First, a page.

Plainville furniture maker reclaims legend’s lumber

By Jay Fitzgerald | Sunday, August 3, 2008 | http://www.bostonherald.com | Business & Markets

Photo by John Wilcox

A Plainville woodworker thinks splendid splinters from the Splendid Splinter’s old baseball campground in Lakeville will make excellent high-end furniture.

Stephen C. Staples, owner of Staples Cabinet Makers Inc., has for decades specialized in what he calls “odd” but nevertheless high-quality furniture made from reclaimed wood.

He’s turned barn doors into cupboards and church pews into tables.

One of his more popular furniture items came from the floor boards of the Westport home of the aunt of Lizzie Borden.

Never mind that the wood didn’t come from the actual Fall River home where Borden allegedly killed her parents in one of the most infamous murders in U.S. history.

“People like a little history with their furniture,” said Staples.

Now he thinks he’s got another winner: tiger maple wood from a tree that was recently cleared from property once owned by Red Sox [ team stats ] legend Ted Williams, who for years used the Lakeville land for his Ted Williams Baseball Camp for boys.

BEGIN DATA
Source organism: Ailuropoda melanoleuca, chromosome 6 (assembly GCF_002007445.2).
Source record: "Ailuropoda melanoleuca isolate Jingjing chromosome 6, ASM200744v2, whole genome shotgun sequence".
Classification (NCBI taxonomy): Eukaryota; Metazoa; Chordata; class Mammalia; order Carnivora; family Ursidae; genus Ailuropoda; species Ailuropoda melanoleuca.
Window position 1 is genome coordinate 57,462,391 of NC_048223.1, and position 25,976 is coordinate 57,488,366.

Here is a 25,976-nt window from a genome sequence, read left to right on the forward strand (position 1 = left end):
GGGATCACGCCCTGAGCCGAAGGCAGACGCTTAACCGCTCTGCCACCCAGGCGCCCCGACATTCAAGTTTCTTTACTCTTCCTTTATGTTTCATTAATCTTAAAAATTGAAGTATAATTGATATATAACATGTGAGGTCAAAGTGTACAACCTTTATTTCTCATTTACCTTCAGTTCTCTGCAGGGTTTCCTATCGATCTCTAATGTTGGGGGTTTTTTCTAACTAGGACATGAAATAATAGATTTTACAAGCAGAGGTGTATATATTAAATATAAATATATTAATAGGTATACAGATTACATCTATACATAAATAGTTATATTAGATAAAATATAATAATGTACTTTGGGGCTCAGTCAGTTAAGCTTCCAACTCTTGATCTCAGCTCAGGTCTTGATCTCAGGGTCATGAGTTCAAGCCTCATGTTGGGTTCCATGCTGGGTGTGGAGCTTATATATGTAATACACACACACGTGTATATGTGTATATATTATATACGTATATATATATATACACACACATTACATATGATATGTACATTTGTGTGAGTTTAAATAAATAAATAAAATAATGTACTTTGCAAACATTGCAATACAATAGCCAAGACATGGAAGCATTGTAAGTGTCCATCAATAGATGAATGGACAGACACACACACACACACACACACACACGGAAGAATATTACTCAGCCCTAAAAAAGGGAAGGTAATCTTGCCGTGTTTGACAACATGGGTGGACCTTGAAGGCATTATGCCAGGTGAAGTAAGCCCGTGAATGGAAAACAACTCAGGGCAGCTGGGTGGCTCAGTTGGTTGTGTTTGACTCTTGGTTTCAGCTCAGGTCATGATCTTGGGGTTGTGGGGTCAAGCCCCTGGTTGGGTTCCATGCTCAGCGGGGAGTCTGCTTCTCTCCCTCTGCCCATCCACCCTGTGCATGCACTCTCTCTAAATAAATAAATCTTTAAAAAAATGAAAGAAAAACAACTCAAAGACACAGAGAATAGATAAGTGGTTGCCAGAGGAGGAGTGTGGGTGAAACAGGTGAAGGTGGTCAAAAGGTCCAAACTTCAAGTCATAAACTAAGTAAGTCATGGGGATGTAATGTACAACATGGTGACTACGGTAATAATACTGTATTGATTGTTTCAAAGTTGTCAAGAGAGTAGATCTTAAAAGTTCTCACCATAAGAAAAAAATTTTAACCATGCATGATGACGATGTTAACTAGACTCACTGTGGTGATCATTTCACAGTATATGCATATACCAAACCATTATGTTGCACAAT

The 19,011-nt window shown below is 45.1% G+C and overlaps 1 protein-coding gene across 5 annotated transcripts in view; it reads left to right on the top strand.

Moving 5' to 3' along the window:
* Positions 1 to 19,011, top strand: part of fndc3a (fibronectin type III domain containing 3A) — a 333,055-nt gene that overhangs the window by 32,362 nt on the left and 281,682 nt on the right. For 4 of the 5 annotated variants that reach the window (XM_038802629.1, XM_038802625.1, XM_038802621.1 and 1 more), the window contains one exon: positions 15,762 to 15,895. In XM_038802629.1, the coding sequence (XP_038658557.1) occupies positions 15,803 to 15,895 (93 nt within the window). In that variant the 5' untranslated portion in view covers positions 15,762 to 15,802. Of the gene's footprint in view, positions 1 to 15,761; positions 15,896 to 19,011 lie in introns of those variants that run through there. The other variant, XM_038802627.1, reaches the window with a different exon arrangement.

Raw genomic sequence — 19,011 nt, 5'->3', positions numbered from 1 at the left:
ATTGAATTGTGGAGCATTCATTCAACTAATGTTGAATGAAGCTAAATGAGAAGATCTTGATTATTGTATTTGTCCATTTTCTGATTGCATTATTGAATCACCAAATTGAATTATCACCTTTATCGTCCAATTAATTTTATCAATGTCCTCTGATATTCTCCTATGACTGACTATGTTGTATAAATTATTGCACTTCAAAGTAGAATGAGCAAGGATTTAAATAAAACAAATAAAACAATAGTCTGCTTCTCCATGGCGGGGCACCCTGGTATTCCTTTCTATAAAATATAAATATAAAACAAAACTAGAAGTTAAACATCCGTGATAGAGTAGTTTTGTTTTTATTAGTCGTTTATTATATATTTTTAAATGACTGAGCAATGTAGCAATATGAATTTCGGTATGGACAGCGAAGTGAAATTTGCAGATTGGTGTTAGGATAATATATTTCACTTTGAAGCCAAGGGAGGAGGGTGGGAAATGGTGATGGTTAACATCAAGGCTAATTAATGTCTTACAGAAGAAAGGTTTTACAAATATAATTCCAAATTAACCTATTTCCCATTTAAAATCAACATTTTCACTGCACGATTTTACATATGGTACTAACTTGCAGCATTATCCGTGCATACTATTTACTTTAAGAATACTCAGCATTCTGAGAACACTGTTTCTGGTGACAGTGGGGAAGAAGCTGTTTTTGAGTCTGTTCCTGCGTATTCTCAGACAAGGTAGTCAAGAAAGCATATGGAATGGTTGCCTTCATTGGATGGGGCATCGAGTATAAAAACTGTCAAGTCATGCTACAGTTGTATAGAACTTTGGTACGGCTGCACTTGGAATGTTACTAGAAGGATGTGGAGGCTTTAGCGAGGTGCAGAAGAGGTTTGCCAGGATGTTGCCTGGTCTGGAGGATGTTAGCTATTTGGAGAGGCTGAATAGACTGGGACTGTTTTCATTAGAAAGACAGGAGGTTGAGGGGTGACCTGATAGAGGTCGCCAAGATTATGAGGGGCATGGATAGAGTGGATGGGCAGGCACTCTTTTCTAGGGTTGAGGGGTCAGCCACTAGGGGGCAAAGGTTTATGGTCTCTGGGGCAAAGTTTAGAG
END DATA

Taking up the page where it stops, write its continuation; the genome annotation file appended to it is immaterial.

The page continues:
That’s right, wood from a tree at the late slugger’s very own baseball camp.

The property, now owned by the town of Lakeville and used as a recreational park, was recently cleared in order to build a library on a corner lot, a town official confirmed.

Staples ended up with huge logs from a downed maple from the site - and the rest, as they say, could be history.

“We tell people (the wood) is Ted Williams’ wood and some of them go, ‘Ooooooh,’ ” said Staples. “Hey, he once owned the wood. It’s a fun thing.”

One circular-shaped table has already been sold for $5,000, though Staples acknowledged the new owner wasn’t impressed with the Ted Williams angle. He just liked the tiger-maple wood and design, Staples said.

But others, especially baseball fanatics, might be attracted to the Splendid Splinter connection, albeit a very loose connection.

The family estate of Williams, who died in 2002 long after his camp closed, is known to be very protective of the copyrights to anything related to Williams. A representative of the estate could not be reached for comment.

But Staples said he’s just having fun - and will only build about eight tables from the legally obtained wood, which, he said, he can verify once was on Ted Williams’ land.

“We’ll check into it just to be sure,” he said of any legal questions. “I’m just telling people it came from his old camp.”

The town of Lakeville, which still calls the property Ted Williams Park, hopes one day to renovate some of the surviving buildings at the old site, including a main pavilion structure still standing.

According to published accounts, Williams himself was known to spend lots of time at the camp when it was open. A big fishing enthusiast, Williams even used to fish at a pond on the site.